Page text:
SG:  I was a United Way professional for 25 years and served at the national level with United Way Worldwide and as CEO of the United Way of the Greater Lehigh Valley, PA and in Amarillo, TX.   When we realized the impact that this assistance could have on our communities, we pulled together our partner agencies to try and get this free program out to as many people as possible, including the employees of many businesses that participated in our workplace campaigns. The program grew rapidly into a national effort and created a partnership with United Way Worldwide and almost 1000 of the 1200 local United Ways.

I was asked to join FamilyWize to lead the efforts with our community partners and to provide support and strategy so that together we can reach more people.

And what about your other partnerships – is that 50,000 number correct?

The number of partners now exceeds 100,000. Naturally it’s a challenge to coordinate that many partners, and our partnership with United Ways at the local level has been extraordinarily helpful.

As we learn more about where the need is greatest and where we can be most effective, we continue to add partnerships at both the local and national level. We are privileged to have national partners that include United Way Worldwide, the American Heart Association, the National Council on Aging, America’s Promise, the National Human Services Assembly, and the National Hispanic Medical Association, among many others.

And, Susan, it’s pretty clear that FamilyWize offers people real value. How do you see online communities like PatientsLikeMe adding to that value?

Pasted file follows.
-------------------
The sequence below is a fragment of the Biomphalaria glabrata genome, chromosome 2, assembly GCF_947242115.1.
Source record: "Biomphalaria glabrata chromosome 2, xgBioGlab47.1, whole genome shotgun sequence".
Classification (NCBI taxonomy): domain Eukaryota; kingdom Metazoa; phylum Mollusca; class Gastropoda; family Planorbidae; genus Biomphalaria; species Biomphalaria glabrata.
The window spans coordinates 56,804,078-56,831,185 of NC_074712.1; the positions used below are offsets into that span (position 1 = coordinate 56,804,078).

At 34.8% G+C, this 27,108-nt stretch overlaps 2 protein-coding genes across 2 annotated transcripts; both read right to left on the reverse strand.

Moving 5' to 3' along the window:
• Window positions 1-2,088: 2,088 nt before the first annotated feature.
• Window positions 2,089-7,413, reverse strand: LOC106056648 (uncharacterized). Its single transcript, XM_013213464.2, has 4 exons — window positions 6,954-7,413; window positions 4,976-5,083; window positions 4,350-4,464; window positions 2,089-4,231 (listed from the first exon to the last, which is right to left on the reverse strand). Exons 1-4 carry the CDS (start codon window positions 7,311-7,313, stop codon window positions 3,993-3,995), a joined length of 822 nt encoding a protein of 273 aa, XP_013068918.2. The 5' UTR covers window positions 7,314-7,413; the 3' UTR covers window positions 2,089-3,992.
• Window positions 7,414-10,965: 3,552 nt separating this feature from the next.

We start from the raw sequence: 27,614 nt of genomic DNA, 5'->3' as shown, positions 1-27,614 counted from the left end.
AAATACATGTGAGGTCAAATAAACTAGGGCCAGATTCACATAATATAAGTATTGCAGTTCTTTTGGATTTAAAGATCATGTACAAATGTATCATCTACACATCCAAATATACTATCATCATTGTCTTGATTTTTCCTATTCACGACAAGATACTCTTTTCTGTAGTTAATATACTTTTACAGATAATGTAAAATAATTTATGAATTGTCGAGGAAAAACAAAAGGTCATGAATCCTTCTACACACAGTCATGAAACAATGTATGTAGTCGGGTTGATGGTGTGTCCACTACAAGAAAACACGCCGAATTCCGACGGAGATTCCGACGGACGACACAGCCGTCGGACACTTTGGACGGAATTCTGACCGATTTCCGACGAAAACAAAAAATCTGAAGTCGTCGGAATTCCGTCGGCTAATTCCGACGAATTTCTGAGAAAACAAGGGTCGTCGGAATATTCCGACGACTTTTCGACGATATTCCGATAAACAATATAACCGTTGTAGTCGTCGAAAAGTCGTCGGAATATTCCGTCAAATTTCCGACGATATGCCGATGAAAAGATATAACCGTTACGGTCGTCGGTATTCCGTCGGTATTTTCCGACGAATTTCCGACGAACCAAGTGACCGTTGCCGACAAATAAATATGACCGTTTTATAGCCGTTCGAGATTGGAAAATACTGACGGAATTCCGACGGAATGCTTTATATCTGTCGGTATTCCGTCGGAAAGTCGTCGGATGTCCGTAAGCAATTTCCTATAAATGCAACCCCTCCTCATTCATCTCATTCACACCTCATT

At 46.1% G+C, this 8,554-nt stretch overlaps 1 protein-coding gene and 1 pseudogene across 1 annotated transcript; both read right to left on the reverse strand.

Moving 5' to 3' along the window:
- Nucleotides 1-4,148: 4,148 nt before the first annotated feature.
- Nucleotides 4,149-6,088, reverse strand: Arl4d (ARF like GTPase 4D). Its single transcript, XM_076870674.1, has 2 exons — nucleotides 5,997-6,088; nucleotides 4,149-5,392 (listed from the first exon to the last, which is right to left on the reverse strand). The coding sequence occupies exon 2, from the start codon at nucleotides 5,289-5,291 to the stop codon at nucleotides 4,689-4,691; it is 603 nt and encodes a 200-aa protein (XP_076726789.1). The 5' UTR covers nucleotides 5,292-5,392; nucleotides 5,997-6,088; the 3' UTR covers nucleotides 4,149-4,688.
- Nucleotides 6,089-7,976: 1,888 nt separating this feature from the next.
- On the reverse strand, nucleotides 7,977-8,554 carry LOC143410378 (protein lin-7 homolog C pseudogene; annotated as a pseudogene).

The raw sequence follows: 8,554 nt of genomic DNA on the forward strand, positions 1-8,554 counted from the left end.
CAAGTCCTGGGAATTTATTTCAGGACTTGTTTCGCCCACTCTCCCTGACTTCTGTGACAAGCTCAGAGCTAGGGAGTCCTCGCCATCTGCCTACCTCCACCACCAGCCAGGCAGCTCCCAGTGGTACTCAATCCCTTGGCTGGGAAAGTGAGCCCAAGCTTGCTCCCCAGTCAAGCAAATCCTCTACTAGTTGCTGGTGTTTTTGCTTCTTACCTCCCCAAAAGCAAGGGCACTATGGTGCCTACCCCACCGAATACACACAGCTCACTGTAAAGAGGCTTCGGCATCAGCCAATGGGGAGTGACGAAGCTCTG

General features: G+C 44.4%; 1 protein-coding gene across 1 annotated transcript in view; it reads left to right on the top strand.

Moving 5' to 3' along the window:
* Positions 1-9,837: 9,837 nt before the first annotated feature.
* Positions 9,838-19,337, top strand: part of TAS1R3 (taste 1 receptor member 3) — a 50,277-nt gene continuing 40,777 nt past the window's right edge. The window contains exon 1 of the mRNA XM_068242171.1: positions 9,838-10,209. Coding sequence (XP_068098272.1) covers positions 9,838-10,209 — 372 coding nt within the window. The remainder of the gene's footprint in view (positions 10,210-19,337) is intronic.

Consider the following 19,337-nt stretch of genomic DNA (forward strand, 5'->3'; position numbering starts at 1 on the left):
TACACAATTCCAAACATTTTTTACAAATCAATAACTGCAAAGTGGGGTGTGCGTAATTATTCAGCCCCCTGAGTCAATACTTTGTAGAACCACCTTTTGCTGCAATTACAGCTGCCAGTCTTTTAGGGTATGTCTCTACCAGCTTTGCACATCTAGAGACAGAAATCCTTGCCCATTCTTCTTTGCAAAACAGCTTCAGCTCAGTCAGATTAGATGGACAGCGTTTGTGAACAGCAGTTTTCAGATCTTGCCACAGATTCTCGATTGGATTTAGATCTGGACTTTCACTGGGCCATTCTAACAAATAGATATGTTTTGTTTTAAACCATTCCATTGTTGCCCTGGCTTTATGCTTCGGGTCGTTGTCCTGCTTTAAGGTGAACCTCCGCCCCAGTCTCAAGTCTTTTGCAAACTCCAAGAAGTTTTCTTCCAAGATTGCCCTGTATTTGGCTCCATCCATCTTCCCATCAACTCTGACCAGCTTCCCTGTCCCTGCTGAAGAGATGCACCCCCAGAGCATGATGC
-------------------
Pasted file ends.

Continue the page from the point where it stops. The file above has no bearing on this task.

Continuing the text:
SG: We have learned over the past 10 years that a program like ours only grows through word of mouth. While we have reached 8 million people, it has been one person at a time.

We believe that online communities like PatientsLikeMe are critically important to increasing awareness of our program and helping individuals understand how important medication therapy is and that financial help is available.

Dan, your website says your goal of the FamilyWize Community Service Partnership is to save families and individuals $1 billion on prescription medicine by the end of this year.

What would you consider the biggest obstacles to meeting that goal?

DB: In a word, awareness. We have the tools to help but most of the people who need this help are not aware that it is even available to them. We are closing in on the goal that we set five years ago to save consumers $1 billion dollars on prescription medications, but reaching more people is an ongoing challenge. However, with partnerships and communities such as PatientsLikeMe, we believe that we can reach more people, more rapidly, with the help of trusted voices.

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Bruce Cooper and Ed Godber talk about the AstraZeneca/PatientsLikeMe partnership

Posted April 13th, 2015 by

AstraZeneca and PatientsLikeMe announced today that they’re working together to use patient-reported data to shape future medicines and help improve patient outcomes. While it focuses on an initial set of four therapeutic areas (lupus, respiratory diseases, oncology and diabetes) the partnership signals a significant step forward for patients worldwide. Bruce Cooper, AstraZeneca’s Senior Vice President, Global Medical Affairs and Ed Godber, PatientsLikeMe’s Executive Vice President of Life Sciences Ventures explain why.

What is this partnership designed to do?

Bruce Cooper: We’re focused more than ever on having patient-defined value drive our scientific developments. To do so, we need to understand more about what patients are experiencing day-to-day. Our partnership with PatientsLikeMe allows us to tap into a patient network with more than 325,000 members. Every minute of every day, they are using the website to track their condition and give others like them information and support. They’re also contributing data for research. Now, their shared experiences will become real world evidence that accelerates AstraZeneca’s R&D capability and delivers patient-centric medicines.